Survey of Foreign Currency Exposure Explanatory notes to accompany Form 1FCE

This page is designed to assist providers in the completion of the Survey of Foreign Currency Exposure – Form 1FCE. This survey collects information on foreign currency denominated financial assets and liabilities and future estimated/forecasted foreign currency denominated receipts and payments. It details the extent to which they are hedged and the hedging policy used.

This survey is used in the compilation of aggregated data on Australian resident enterprises’ foreign currency exposure and the risk management practices associated with that exposure.

The Survey of Foreign Currency Exposure was previously conducted in March 2017 and published as Foreign Currency Exposure, Australia, March Quarter 2017.

Queries regarding the Survey of Foreign Currency Exposure may be directed to the following number: 1800 206 696

Explanatory notes

1.1

The Survey of Foreign Currency Exposure (Form 1FCE) is completed by the top Australian entity within an enterprise on behalf of the enterprise group. For definitions of an enterprise and an enterprise group see Note 2.1.

1.2

A separate Form 1FCE is sent to the appropriate entities within your Australian enterprise group (see Note 2.1 on page 4) that have been selected for the survey. A separate Form 1FCE should still be completed for each different Standard Institutional Sector Classification of Australia (SISCA) sub-sector.

The institutional sub-sectors generally applying to Form 1FCE are:

• Financial Corporations
• Banks
• Other depository corporations
• Reserve Bank of Australia
• Central borrowing authorities
• Other financial corporations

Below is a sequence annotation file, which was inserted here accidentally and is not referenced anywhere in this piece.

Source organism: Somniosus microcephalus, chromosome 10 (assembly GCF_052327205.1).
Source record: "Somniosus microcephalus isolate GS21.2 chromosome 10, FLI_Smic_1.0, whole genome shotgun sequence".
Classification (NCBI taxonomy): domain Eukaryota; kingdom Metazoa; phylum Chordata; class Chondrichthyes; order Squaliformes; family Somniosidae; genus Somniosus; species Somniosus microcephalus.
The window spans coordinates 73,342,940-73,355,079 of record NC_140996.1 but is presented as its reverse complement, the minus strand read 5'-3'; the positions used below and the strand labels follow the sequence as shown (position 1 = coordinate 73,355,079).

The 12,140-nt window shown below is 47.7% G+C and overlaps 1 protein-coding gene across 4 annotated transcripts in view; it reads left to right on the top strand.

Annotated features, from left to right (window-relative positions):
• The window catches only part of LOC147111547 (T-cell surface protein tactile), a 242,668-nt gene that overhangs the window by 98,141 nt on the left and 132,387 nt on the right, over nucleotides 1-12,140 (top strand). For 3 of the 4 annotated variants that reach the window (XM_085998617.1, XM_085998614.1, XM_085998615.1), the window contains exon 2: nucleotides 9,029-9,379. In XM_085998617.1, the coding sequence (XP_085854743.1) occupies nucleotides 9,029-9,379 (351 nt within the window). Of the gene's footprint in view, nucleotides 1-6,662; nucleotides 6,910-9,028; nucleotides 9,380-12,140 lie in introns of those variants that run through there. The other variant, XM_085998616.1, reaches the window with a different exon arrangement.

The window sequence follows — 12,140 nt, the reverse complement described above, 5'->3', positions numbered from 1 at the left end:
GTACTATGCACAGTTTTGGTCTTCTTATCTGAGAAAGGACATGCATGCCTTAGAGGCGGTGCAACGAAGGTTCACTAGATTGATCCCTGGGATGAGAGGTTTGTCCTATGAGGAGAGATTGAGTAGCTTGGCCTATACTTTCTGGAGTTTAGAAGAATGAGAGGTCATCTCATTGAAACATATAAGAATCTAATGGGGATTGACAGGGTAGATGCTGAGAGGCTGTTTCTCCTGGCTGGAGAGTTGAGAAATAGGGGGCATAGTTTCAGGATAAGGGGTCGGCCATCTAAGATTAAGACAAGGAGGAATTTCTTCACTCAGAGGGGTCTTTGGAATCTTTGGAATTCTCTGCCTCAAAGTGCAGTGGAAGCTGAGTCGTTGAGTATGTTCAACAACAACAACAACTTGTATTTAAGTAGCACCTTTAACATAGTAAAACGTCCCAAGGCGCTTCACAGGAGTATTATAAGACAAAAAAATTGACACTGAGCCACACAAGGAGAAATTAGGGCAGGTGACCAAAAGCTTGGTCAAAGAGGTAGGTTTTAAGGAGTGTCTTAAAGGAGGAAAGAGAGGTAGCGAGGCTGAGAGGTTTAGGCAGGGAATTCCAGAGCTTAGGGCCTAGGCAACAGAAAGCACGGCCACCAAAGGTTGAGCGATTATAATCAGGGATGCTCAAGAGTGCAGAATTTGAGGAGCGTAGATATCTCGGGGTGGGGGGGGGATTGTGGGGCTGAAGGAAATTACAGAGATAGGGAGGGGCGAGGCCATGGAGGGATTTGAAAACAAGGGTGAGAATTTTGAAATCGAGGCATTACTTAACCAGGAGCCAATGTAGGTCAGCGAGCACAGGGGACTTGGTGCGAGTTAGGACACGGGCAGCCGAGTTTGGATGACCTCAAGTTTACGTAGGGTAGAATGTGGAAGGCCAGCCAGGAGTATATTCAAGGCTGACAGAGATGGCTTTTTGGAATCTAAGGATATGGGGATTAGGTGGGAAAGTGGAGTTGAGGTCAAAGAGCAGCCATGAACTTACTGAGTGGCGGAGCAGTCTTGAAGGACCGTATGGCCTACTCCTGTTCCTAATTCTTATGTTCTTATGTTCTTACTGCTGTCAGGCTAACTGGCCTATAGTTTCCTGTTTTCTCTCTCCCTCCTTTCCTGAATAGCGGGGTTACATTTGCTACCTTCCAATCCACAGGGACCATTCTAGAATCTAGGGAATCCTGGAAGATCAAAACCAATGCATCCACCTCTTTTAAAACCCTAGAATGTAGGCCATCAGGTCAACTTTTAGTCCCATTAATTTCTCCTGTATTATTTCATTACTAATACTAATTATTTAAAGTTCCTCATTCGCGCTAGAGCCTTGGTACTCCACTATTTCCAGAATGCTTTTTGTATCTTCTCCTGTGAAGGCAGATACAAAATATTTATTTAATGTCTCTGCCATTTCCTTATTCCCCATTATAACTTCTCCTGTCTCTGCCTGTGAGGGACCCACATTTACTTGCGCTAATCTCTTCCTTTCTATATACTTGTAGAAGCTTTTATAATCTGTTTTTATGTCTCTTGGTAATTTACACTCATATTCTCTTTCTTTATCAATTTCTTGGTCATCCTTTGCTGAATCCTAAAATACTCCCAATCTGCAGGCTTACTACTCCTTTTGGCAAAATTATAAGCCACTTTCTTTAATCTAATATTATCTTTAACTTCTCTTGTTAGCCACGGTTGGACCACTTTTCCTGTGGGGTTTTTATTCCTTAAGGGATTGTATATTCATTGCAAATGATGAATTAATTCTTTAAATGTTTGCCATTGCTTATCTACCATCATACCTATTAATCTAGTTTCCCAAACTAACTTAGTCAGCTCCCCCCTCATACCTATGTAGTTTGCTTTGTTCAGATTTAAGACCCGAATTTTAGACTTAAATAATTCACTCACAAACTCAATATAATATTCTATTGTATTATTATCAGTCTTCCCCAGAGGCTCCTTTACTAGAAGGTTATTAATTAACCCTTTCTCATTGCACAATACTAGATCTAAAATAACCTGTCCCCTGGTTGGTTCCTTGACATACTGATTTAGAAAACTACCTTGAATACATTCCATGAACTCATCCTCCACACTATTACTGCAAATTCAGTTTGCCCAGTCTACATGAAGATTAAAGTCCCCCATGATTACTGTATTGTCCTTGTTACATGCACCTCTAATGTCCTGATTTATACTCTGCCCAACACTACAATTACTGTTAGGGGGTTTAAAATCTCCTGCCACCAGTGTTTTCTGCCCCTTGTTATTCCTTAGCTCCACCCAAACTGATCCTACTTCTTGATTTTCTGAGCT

• Non-financial corporations
• General government

Further information on SISCA subsectors can be found here or by searching for the release ‘Standard Economic Sector Classifications of Australia’ on the ABS website.

1.3

The 1FCE has several key distinctions from the Survey of International Investment (SII, Form 90) and Survey of International Trade in Services (SITS) collections. Some differences are:

• Form 1FCE seeks to obtain data on activities with resident counterparties as well as non-resident counterparties only when the transaction is denominated in a foreign currency.

Form 1FCE also includes:

• Forecasted foreign-currency-denominated receipts and payments from trade in goods and services;
• The notional value of outstanding derivative contracts with a foreign currency component; and
• The policies enterprises adopted on hedging foreign currency exposure.

This may mean that certain enterprises within your group which were not involved in the quarterly SITS/SII may be required to report for this collection. This would be the case for example if an enterprise has foreign currency dealings with resident counterparties only. The similarities between Form 1FCE and Form 90 are discussed in Note 3.5.